There is no off screen talking head cranking out the day-to-day events that occur in the Midwest town of Medora, where the Hornets, a young men’s high school basketball team, struggles to win a game in what now looks like a ghost town beset by economic drought. Instead, Rachel Counce’s searing cinematography allows us to flow seamlessly from trailer park to locker room to a brightly decorated high school gym Homecoming Dance and to gleaming Indiana wheat fields, capturing through uncut dialogue the dreams and despair of the often dispirited but, ultimately, triumphant players.

On the surface, the pounding and dribbling of the basketball leads us to believe this 80-minute documentary (cut from 600-hour footage) is the quintessential sports film but, as the directors explained at Thursday evening’s Chicago screening, the story ended up, too, exposing the fragile fabric of Middle America. Medora, a once thriving town boasting brick and automobile factories has lost fathers and funding. The young men weigh their limited options; Rusty, for a spell, resorts to living in his car; Dylan intrepidly establishes contact with the biological father who pays child support, but emotionally abandoned him. “He’s missing out,“ his grandma assures him in one particularly loving segment.

An army recruiter visits; an earnest mother discloses achieving consecutive days of sobriety. And, although the Hornets ultimately make the community proud when they score, their problems don’t magically float away in some kind of hollow, blockbuster finale. That’s the magic of 'Medora'.

Co-directors, Brooklynite Andrew Cohn ('Dynamic Tom', 'Chile Road)' and Midwest native (now Angelino) Davy Rothbart (editor 'FOUND Magazine', 'GQ', 'The New Yorker', documentaries 'Another Station', 'Rise Against: Generation Lost'), pooled their talents, pulled up stakes, moved into the community and spent a year getting to know and establish trust with the young men and family members.

There were no bit players in the film, Cohn explains: “Many of the players did not have a stable father figure in their life. For many, the coaches were the only consistent male figures in their lives.” The film pans from steady Coach Gilbert, who doubles as a cop, to an upbeat “cheerleading coach” to bright pony-tailed females waving poms. The boys’ loyal homecoming dates are bright stars in a few scenes although any of their offstage dramas are not indicated; still they’re all part of the glue.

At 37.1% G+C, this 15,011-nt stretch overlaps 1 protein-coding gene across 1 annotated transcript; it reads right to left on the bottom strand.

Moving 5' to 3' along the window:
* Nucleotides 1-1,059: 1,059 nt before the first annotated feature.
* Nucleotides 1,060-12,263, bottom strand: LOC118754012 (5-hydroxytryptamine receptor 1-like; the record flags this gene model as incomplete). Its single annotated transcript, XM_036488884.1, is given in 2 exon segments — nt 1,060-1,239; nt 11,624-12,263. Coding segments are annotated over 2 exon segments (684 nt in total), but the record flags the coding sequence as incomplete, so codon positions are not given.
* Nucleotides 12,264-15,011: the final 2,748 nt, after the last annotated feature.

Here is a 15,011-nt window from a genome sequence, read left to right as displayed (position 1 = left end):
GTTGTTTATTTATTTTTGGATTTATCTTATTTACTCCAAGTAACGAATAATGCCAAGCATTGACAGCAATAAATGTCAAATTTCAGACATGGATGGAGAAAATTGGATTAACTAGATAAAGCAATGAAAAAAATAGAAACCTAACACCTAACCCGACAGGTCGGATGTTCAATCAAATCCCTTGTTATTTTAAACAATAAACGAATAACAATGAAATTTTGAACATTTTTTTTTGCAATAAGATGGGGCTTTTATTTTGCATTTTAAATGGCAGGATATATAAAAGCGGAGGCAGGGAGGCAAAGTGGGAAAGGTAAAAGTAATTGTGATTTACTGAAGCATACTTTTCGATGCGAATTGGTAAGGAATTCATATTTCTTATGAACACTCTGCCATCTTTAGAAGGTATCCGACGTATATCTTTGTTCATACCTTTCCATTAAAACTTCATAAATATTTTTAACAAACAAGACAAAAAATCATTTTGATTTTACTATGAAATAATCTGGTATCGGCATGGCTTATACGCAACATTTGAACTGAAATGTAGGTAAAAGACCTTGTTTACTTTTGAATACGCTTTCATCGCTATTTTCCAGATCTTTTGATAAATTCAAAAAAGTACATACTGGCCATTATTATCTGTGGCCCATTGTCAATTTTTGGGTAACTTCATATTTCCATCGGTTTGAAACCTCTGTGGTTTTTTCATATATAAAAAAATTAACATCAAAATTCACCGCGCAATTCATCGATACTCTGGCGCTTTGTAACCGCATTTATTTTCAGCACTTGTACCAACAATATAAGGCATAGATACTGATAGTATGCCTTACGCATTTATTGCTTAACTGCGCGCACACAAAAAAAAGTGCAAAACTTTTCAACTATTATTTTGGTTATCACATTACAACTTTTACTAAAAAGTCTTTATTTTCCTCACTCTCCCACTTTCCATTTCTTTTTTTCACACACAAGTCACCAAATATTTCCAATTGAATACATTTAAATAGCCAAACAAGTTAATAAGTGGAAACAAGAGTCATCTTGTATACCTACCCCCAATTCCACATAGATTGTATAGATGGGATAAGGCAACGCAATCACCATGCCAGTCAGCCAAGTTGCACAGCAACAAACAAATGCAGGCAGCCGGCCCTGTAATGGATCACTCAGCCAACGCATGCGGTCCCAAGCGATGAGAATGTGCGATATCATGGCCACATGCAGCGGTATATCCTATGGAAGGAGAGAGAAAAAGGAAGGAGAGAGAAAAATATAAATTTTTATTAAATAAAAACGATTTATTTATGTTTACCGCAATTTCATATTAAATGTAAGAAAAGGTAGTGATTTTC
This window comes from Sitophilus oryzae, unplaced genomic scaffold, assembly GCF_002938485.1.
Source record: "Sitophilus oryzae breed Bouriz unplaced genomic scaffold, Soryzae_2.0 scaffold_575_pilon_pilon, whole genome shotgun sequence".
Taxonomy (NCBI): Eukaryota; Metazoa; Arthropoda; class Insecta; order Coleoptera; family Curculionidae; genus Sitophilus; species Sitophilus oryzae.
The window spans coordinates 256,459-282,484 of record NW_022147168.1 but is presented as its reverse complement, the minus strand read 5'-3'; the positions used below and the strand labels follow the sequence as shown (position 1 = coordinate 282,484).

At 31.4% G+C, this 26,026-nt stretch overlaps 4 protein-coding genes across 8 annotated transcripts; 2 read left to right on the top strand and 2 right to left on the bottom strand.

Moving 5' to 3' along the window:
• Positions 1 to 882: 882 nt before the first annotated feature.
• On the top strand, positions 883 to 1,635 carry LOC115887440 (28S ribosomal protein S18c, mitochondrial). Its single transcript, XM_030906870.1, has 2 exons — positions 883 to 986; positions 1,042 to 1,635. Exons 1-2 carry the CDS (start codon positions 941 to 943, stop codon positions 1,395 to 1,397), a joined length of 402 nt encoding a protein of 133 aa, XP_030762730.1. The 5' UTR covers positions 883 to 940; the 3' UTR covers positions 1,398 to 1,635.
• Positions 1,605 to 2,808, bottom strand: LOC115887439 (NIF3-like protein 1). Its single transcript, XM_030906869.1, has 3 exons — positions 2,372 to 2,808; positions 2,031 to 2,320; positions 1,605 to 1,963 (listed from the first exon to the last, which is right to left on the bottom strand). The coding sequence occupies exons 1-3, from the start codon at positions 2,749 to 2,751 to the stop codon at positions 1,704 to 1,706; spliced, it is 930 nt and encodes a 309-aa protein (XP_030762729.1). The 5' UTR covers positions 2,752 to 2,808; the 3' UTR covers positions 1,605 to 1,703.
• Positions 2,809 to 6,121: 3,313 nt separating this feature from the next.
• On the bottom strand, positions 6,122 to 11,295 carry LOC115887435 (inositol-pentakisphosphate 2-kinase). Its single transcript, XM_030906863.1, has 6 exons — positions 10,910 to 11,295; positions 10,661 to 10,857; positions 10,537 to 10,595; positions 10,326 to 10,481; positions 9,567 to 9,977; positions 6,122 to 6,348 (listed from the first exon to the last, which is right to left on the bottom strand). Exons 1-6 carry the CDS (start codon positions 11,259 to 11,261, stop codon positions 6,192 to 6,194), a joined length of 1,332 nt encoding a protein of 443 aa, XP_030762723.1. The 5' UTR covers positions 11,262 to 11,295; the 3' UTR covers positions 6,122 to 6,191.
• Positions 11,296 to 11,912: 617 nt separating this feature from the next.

Dylan, greeted by a ton of applause after a recent screening that took place at the Music Box Theater in Chicago, fielded questions. He admitted to watching the film “twenty times”, and enjoying how the story evolved even though the sound of his own voice grated on him. When asked about appearing so natural in front of the camera, he explained that becoming fast friends with Davy and Andrew helped. Finding out that his teammates often faced insurmountable challenges troubled him, but also strengthened his core relationships. And even though those epiphanies weren’t discussed onscreen, the camera captured the emotional essence and natural progression of this growth. Cohn explains, “The cameras really became invisible. Many of the players have commented, after watching the film, that they even forgot we were filming during many scenes in the film.”

The primarily blues-rock 18-track score was mostly composed by Ann Arbor, Michigan musicians, Bobby Emmett ( Shooter Jennings Band, B3, The Sights) and Patrick Keeler. The duo established short, catchy themes using Hammond B3, guitar, tambourine and wah. From the throbbing urban blues of ‘Columbus Game’ to the layered-with-rhythm ‘The Firetruck’ to Emmett’s Kinks-like ‘Shadows of Love’; and a bunch of other well-placed, sometimes surreal themes that transported central character Rusty along at full throttle, they brought a grand burst of immediacy to the film. Singer-songwriter Chris Bathgate’s atmospheric ‘The Real World’ was bittersweet perfect. Thankfully, the music never disrupted the conversations or rambled for no particular reason; a common failing in other DIY documentaries.

But then Rothbart chooses his musicians well. He also directed a documentary about Chicago’s own punk group Rise Against, which chronicled their 2006 Warped Tour. Lead singer, Tim Mcllrath, showed up to greet the directors and shake hands with Dylan. That documentary featured in-depth conversations between the band members and their love interests, as well as comical insights about industry ethos.

'Medora' has already received critical acclaim at SXSW and will be featured on an upcoming PBS episode shortly. The buzz attracted American actor Stanley Tucci, who serves as co-producer and in the following weeks, Dylan, Cohn and Rothbart will continue to plug the film, selling T-shirts and DVDs to support Medora’s home team.

It’s rare to find a pre-holiday film that moves us so completely without resorting to gimmickry and formula and that takes the time to explore its characters so generously. The Hornets, happily, discovered the art of winning but also the spirit of giving back.

The fact that the community let us in on their missteps and tribulations is the true miracle, however. Without smoke, mirrors or even the promise of a spanking new court, they spoke the truth. Medora, you rock.







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